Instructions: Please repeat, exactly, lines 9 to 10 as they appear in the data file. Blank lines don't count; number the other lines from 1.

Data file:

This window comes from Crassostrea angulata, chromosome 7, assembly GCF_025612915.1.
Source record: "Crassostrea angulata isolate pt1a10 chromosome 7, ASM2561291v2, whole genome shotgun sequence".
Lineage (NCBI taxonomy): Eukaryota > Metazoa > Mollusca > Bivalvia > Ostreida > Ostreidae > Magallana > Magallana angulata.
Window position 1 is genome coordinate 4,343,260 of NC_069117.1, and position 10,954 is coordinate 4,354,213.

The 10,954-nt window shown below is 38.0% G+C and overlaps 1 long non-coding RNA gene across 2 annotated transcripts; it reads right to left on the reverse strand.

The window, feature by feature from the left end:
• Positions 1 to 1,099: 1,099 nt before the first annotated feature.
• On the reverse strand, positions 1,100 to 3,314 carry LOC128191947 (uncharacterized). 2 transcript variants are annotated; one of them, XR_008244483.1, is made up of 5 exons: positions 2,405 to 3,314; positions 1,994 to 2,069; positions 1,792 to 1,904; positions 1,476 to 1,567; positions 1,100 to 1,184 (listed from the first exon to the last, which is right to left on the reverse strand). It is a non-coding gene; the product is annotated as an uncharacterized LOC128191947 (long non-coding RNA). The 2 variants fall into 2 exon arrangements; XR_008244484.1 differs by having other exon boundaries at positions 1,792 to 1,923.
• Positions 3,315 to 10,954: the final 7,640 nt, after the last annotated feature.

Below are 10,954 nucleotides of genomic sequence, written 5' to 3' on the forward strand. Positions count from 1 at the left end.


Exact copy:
• Positions 3,315 to 10,954: the final 7,640 nt, after the last annotated feature.

Below are 10,954 nucleotides of genomic sequence, written 5' to 3' on the forward strand. Positions count from 1 at the left end.